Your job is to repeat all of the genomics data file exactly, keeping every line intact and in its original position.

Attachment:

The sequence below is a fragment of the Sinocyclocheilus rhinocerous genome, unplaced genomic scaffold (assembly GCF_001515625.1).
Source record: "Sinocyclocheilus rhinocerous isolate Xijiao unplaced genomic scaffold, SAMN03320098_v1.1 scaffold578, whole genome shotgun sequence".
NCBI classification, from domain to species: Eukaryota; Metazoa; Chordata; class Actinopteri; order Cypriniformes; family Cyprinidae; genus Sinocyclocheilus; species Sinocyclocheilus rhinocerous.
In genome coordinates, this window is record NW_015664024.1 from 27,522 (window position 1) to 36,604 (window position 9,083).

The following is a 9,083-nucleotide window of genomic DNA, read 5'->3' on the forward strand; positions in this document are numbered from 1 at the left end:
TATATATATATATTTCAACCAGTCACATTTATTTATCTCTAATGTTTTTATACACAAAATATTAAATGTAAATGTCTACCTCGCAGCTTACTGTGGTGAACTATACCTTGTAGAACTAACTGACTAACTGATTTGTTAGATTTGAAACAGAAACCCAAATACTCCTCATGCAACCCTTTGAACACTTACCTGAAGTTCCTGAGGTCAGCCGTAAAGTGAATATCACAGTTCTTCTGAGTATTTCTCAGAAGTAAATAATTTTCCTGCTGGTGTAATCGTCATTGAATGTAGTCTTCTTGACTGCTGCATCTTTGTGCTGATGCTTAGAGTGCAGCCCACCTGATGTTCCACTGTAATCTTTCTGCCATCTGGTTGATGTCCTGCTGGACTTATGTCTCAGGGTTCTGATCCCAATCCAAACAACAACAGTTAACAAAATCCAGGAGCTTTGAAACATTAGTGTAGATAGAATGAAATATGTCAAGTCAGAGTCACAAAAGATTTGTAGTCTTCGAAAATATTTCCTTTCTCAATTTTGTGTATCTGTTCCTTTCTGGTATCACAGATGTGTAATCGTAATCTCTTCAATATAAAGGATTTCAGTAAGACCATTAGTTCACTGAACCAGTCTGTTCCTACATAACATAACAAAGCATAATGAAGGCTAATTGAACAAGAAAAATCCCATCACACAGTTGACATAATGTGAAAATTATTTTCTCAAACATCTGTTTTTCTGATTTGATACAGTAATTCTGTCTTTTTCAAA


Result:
The sequence below is a fragment of the Sinocyclocheilus rhinocerous genome, unplaced genomic scaffold (assembly GCF_001515625.1).
Source record: "Sinocyclocheilus rhinocerous isolate Xijiao unplaced genomic scaffold, SAMN03320098_v1.1 scaffold578, whole genome shotgun sequence".
NCBI classification, from domain to species: Eukaryota; Metazoa; Chordata; class Actinopteri; order Cypriniformes; family Cyprinidae; genus Sinocyclocheilus; species Sinocyclocheilus rhinocerous.
In genome coordinates, this window is record NW_015664024.1 from 27,522 (window position 1) to 36,604 (window position 9,083).

The following is a 9,083-nucleotide window of genomic DNA, read 5'->3' on the forward strand; positions in this document are numbered from 1 at the left end:
TATATATATATATTTCAACCAGTCACATTTATTTATCTCTAATGTTTTTATACACAAAATATTAAATGTAAATGTCTACCTCGCAGCTTACTGTGGTGAACTATACCTTGTAGAACTAACTGACTAACTGATTTGTTAGATTTGAAACAGAAACCCAAATACTCCTCATGCAACCCTTTGAACACTTACCTGAAGTTCCTGAGGTCAGCCGTAAAGTGAATATCACAGTTCTTCTGAGTATTTCTCAGAAGTAAATAATTTTCCTGCTGGTGTAATCGTCATTGAATGTAGTCTTCTTGACTGCTGCATCTTTGTGCTGATGCTTAGAGTGCAGCCCACCTGATGTTCCACTGTAATCTTTCTGCCATCTGGTTGATGTCCTGCTGGACTTATGTCTCAGGGTTCTGATCCCAATCCAAACAACAACAGTTAACAAAATCCAGGAGCTTTGAAACATTAGTGTAGATAGAATGAAATATGTCAAGTCAGAGTCACAAAAGATTTGTAGTCTTCGAAAATATTTCCTTTCTCAATTTTGTGTATCTGTTCCTTTCTGGTATCACAGATGTGTAATCGTAATCTCTTCAATATAAAGGATTTCAGTAAGACCATTAGTTCACTGAACCAGTCTGTTCCTACATAACATAACAAAGCATAATGAAGGCTAATTGAACAAGAAAAATCCCATCACACAGTTGACATAATGTGAAAATTATTTTCTCAAACATCTGTTTTTCTGATTTGATACAGTAATTCTGTCTTTTTCAAA